As an educator, you know that teaching can be extremely stressful. The profession requires you to teach specific academic content, respond to students with care and sensitivity, and communicate clearly and effectively with everyone: students, parents, colleagues, and administrators. Given these stresses, it is essential to take time to care for yourself. In fact, learning to balance the emotional demands of teaching with other professional and personal pressures is central to the teacher’s art, and vital to professional longevity.
Data from other caring professions (and teaching is definitely a caring profession) shows that mindfulness practices decrease burnout, increase compassion, and allow for more effective communication. In addition, work by Dr. Tish Jennings in the UVA Curry School of Education and her colleagues on the Cultivating Awareness and Resilience in Education project found that their mindfulness-based professional development had positive impacts on teachers in and out of the classroom (http://www.care4teachers.com/).
What’s going on in the brain?
We all now know that stress can have a negative effect on our health and wellbeing. When the body is in chronic stress (stress that is prolonged) the sympathetic nervous system is activated (what we call the ‘fight-or-flight’ mode) – our breathing and heart rate increases, our ability to properly digest food decreases, all of which can lead to muscle tension. This mode also increases the amount of cortisol in our blood, which leads to weight gain and suppresses our immune response. [how-stress-affects-the-brain]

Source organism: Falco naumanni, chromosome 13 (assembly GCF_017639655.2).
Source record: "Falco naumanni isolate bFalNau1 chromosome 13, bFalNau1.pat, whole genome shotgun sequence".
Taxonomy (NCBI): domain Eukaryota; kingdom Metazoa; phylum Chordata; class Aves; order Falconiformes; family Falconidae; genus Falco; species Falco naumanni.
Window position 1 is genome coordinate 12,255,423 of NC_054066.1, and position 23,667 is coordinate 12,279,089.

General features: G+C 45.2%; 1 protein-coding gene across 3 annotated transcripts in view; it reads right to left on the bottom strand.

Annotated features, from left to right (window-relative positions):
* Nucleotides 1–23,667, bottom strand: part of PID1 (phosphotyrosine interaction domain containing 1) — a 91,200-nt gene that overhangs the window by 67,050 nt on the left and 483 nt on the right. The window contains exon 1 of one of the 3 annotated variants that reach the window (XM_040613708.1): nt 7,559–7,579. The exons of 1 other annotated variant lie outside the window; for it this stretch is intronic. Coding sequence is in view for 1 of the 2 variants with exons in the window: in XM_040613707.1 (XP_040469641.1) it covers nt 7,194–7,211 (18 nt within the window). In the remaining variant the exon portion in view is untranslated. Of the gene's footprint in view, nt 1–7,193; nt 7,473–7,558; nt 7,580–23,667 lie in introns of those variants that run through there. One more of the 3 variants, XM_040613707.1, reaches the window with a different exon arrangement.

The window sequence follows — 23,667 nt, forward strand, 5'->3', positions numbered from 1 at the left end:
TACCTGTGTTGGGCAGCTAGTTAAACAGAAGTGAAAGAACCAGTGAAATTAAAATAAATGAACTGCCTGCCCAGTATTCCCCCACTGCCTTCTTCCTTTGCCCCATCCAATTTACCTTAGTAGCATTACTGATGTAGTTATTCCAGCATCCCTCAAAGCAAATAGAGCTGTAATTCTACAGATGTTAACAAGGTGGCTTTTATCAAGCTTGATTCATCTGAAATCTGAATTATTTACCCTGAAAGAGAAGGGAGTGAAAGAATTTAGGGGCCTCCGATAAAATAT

Another fact about the brain — the brain continues to make new cells throughout your life (a process called neurogenesis) – even into old age. On average, a person makes about 1400 new brain cells (neurons) each day. Things that cause more neurogenesis include learning new things, exercise, and getting enough sleep. On the other hand, being constantly stressed, seeing life from a ‘glass-half-empty’ point of view, and not getting enough sleep can lead to decreased neurogenesis. [new-brain-cells-many-triggers-for-neurogenesis]
How Mindfulness Helps
How can we address this imbalance and get back to a more centered place? Mindfulness practices lead to the activation of the parasympathetic nervous system – or the ‘rest and digest’ mode. It is in this state where we feel relaxed and calm, where our digestive systems operate as they’re supposed to, where our immune system is activated and healing can occur. [meditation-relaxes-your-nervous-system]
Simple Mindfulness Techniques to Try
There are several simple ways to activate the parasympathetic nervous system. One of my favorites is diaphragmatic breathing. Simply put, breathing like children do – instead of breathing from the top part of your chest, put your hand on your belly and as you breathe in let your belly distend into your hand. When you exhale it will naturally retract. Repeat three times, each time letting your belly fill up like a beach ball. This practice activates the parasympathetic nervous system and allows you to calm down and feel more centered.
Other practices for making new neurons, which restore and refresh you: keep your mind open to new things, get out and go for a walk, and (best of all!) catch up on your sleep!
Susanna Williams, PhD
Faculty and Researcher
UVa Mindfulness Center
School of Medicine
School of Nursing
UVA Mindfulness Center
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